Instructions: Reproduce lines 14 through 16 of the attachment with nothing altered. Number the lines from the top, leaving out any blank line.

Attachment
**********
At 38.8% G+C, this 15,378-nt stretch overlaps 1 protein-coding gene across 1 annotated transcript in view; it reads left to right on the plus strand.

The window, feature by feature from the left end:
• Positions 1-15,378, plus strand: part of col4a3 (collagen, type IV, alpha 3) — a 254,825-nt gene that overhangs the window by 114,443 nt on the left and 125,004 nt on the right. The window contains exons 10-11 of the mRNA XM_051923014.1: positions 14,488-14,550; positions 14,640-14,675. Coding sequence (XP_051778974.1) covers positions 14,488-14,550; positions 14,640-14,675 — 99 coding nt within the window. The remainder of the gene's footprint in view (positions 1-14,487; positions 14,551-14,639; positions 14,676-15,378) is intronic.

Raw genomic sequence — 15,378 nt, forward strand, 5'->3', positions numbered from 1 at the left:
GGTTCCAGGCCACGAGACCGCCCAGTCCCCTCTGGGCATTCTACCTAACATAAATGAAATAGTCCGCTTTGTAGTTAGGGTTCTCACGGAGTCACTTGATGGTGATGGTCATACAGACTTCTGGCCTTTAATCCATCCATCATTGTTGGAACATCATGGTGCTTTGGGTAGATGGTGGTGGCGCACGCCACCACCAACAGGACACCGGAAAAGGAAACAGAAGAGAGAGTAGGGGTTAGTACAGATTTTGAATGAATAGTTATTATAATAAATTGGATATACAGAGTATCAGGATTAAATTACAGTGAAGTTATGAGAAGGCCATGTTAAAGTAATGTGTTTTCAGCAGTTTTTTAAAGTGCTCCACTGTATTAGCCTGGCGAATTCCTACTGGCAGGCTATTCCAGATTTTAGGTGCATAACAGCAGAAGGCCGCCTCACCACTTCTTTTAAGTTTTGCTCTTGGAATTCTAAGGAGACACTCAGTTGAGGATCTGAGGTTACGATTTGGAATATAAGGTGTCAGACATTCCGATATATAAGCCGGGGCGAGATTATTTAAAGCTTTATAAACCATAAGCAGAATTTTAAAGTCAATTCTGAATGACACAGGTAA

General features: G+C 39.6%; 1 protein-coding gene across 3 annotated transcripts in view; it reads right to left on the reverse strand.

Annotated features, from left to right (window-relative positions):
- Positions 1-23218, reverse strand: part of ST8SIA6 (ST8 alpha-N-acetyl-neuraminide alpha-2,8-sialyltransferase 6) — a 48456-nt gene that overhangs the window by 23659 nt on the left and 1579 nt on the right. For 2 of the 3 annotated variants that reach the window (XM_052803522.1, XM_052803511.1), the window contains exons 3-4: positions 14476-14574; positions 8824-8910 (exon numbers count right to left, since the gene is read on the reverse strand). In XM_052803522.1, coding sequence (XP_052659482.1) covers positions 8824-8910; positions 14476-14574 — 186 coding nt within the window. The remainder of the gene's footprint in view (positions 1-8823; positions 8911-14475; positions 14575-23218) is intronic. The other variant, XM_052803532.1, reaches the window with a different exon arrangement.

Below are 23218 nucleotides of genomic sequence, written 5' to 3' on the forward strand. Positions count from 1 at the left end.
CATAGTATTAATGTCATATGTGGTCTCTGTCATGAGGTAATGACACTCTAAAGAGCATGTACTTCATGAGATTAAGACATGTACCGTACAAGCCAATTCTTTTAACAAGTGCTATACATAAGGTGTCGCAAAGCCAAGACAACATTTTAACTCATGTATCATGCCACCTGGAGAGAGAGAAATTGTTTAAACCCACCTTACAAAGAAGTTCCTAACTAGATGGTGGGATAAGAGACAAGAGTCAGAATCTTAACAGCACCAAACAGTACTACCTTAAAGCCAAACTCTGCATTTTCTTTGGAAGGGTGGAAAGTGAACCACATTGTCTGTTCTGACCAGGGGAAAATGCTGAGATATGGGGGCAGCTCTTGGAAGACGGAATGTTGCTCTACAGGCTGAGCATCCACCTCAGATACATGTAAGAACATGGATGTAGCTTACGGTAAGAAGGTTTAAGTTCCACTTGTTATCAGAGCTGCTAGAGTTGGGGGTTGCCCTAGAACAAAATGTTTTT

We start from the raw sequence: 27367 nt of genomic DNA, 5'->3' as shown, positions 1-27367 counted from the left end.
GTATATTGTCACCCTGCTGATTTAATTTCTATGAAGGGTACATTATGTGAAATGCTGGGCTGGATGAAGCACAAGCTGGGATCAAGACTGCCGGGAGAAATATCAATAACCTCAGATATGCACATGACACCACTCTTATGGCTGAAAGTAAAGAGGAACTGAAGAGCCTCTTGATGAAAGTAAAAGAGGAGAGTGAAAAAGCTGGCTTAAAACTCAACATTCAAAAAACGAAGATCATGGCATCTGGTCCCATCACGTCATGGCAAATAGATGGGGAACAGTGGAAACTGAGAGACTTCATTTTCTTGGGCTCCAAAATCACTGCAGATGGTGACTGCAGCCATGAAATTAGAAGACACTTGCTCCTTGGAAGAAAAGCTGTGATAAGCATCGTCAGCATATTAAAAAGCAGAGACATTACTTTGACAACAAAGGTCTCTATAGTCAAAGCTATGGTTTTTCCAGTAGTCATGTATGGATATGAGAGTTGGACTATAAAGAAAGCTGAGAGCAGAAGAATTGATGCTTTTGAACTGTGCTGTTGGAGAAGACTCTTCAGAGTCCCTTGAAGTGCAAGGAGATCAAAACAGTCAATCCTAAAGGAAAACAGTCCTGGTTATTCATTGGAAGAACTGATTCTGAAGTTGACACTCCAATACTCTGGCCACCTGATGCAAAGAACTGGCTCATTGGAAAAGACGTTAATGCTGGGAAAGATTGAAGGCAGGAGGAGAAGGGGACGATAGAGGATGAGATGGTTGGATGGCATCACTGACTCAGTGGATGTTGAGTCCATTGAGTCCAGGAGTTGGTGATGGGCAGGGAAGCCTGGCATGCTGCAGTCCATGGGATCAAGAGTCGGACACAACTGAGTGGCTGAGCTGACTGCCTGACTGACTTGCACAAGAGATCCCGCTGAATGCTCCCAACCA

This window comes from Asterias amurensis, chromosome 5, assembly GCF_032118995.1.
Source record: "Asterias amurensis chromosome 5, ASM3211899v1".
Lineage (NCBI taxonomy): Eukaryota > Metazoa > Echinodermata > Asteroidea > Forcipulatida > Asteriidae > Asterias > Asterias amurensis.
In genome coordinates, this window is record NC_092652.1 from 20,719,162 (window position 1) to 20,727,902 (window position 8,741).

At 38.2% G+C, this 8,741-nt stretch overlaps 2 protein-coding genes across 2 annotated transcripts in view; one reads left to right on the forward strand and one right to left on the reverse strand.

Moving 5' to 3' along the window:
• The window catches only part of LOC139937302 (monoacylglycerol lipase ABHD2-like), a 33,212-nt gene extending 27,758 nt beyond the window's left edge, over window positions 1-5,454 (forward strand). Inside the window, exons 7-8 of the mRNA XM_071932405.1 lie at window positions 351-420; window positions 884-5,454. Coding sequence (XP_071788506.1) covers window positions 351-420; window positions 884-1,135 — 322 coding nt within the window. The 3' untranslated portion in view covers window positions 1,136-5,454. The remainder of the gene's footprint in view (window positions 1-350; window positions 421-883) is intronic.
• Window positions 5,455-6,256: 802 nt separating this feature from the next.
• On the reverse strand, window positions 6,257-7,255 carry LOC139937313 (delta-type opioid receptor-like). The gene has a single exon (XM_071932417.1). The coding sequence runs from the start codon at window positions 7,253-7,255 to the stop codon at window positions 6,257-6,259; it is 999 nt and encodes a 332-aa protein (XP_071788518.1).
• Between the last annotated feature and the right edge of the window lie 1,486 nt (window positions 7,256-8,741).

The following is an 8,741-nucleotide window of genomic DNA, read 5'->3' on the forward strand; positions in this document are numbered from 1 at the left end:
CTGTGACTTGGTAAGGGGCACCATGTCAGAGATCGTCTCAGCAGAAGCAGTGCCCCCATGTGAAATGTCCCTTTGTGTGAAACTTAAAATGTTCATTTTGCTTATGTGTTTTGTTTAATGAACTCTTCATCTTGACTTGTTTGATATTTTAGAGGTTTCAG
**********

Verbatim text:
Source record: "Asterias amurensis chromosome 5, ASM3211899v1".
Lineage (NCBI taxonomy): Eukaryota > Metazoa > Echinodermata > Asteroidea > Forcipulatida > Asteriidae > Asterias > Asterias amurensis.
In genome coordinates, this window is record NC_092652.1 from 20,719,162 (window position 1) to 20,727,902 (window position 8,741).